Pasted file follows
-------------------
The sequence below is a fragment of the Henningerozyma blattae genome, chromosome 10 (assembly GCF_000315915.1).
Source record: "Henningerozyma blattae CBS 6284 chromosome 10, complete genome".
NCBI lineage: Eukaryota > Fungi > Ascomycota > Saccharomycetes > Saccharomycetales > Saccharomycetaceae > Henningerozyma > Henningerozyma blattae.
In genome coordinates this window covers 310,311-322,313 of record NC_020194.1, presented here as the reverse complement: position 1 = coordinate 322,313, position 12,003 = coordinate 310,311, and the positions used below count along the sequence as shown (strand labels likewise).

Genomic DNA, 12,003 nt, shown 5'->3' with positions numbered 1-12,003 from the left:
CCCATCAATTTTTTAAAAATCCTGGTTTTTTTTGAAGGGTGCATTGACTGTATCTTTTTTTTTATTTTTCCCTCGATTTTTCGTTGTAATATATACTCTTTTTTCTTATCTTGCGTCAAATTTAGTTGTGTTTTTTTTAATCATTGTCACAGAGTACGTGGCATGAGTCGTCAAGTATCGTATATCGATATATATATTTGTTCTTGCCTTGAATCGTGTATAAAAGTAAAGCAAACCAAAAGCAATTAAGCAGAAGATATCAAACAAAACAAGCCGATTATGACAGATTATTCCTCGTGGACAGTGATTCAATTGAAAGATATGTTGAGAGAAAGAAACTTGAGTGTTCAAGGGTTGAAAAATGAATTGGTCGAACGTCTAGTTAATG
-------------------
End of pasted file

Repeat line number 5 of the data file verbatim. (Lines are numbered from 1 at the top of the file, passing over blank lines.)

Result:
Genomic DNA, 12,003 nt, shown 5'->3' with positions numbered 1-12,003 from the left: